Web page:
but its the seasonal departures from that spongy condition that defines the Big Cypress Swamp.
That's unusual in the annals of half-water-half-land terrain. Usually wetlands are stagnant, or -- as in a riverine environment -- bystanders to faster moving water flowing by. The Big Cypress Swamp actually flows -- albeit infinitesimally slowly -- throughout its entire extent during the peak water climax months of late summer and fall.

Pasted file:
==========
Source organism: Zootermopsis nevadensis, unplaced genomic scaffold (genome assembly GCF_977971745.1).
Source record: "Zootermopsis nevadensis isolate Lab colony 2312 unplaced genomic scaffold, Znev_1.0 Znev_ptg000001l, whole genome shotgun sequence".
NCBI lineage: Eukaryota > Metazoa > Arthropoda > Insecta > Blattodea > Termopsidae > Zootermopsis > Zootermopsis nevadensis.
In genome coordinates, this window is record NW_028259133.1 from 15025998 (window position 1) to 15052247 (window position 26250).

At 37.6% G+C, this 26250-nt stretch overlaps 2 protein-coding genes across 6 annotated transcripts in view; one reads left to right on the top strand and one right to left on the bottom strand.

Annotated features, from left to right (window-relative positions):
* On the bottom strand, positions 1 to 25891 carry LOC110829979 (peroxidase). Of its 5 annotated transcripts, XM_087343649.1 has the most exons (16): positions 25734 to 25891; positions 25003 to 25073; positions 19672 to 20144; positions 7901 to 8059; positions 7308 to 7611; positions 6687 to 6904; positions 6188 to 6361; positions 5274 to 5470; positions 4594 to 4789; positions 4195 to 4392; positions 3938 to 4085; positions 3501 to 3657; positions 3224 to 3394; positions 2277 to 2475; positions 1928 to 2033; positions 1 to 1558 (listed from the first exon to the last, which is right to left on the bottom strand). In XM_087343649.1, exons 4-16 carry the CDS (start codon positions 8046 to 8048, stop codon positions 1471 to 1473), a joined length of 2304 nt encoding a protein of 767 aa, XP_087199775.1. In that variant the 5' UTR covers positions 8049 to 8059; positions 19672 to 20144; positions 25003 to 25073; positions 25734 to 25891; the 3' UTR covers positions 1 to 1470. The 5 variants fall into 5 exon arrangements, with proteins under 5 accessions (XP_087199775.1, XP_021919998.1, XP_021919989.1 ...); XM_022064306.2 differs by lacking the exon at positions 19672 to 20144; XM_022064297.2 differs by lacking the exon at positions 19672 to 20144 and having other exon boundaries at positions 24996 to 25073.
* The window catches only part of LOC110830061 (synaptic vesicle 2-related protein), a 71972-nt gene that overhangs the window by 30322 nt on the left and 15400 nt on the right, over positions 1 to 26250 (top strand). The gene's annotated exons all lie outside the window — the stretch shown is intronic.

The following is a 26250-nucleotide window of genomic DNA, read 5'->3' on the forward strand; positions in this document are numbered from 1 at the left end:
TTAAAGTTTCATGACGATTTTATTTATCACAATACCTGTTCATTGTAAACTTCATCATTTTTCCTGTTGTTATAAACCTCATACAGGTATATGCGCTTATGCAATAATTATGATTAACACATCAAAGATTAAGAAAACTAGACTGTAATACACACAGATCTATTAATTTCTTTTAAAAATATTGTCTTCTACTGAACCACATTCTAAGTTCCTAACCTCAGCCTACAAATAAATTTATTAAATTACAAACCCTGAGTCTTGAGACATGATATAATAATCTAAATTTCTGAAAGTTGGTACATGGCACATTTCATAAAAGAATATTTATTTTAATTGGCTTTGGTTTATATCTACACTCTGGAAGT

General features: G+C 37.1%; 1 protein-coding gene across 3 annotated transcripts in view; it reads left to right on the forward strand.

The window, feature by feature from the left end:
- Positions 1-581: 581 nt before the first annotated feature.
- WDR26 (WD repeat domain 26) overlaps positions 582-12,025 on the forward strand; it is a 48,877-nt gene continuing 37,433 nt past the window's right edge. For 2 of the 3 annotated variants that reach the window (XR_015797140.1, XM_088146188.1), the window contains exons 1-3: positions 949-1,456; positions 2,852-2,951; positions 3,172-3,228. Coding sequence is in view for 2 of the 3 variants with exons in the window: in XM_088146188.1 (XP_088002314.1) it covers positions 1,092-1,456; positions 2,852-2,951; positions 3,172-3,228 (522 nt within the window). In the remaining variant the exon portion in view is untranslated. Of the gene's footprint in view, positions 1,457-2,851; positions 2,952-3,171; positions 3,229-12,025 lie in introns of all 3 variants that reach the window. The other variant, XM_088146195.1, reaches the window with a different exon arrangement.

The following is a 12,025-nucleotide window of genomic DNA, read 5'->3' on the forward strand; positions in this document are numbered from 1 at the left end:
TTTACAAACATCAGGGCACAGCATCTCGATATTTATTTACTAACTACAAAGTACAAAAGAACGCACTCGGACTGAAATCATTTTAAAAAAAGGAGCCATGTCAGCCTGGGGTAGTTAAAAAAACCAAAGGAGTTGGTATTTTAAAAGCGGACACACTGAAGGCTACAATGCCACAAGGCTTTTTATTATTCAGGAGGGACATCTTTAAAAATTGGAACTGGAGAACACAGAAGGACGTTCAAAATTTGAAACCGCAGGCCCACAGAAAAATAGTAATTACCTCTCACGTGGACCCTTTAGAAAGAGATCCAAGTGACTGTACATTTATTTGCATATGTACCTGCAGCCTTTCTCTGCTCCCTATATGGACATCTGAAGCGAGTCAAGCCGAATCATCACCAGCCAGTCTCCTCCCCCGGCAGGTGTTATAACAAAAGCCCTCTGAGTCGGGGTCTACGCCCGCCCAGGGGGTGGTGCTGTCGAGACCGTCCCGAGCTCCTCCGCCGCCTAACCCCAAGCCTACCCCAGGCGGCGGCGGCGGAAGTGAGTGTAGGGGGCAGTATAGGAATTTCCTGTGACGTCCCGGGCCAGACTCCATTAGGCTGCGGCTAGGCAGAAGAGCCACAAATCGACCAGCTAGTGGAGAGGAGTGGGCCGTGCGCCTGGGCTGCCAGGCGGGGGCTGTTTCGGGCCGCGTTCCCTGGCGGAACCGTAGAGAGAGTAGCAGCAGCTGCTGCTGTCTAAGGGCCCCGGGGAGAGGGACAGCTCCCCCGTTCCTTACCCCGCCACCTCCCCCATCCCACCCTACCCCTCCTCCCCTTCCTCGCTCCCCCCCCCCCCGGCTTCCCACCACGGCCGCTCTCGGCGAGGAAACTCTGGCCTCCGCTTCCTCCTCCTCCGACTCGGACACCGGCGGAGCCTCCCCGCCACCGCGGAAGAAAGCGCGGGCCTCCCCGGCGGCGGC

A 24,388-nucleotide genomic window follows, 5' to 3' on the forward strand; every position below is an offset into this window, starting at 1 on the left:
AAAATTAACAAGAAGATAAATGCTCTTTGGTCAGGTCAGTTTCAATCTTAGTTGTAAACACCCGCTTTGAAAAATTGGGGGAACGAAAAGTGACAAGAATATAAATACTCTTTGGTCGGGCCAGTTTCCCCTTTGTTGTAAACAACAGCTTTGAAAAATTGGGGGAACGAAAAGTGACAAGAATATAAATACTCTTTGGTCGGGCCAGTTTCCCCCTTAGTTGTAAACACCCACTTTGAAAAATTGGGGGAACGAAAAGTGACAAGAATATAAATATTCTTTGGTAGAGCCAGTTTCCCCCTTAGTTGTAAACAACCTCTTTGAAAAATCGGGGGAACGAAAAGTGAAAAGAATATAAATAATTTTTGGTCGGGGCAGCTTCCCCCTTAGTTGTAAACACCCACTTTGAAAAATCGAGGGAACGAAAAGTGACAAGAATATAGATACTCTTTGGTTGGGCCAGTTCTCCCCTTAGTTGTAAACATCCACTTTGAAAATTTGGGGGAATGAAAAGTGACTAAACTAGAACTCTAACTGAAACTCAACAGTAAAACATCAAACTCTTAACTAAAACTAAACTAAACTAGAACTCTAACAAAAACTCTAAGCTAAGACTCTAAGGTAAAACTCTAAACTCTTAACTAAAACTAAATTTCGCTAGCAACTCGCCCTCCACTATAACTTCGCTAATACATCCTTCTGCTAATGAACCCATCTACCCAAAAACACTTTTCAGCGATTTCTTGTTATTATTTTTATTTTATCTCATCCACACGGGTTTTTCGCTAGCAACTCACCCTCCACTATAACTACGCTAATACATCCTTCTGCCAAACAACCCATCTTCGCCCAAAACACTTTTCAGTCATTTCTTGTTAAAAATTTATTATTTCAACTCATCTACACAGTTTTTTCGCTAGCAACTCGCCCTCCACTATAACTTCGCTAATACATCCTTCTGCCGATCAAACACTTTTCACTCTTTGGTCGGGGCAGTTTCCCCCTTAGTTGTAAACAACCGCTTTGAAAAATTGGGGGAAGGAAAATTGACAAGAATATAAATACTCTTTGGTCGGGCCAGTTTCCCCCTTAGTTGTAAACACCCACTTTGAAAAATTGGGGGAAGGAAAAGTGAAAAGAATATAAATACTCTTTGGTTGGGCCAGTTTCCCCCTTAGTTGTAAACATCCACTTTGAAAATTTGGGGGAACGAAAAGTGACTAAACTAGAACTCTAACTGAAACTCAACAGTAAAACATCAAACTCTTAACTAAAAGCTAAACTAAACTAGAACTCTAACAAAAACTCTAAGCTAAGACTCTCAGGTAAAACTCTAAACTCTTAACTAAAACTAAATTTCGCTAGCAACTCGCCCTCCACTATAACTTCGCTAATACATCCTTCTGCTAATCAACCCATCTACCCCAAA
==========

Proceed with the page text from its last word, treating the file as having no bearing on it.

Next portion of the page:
Then there is the example of low water.
We tend not to think of wetlands going dry (like a desert), but that's what the Big Cypress Swamp does. Sometimes its desert state is caused by lack of rain, other times as an artifact of nearby drainage canals and levees, and usually the result of a combination of both.
A history of the swamps high and low range is provided above.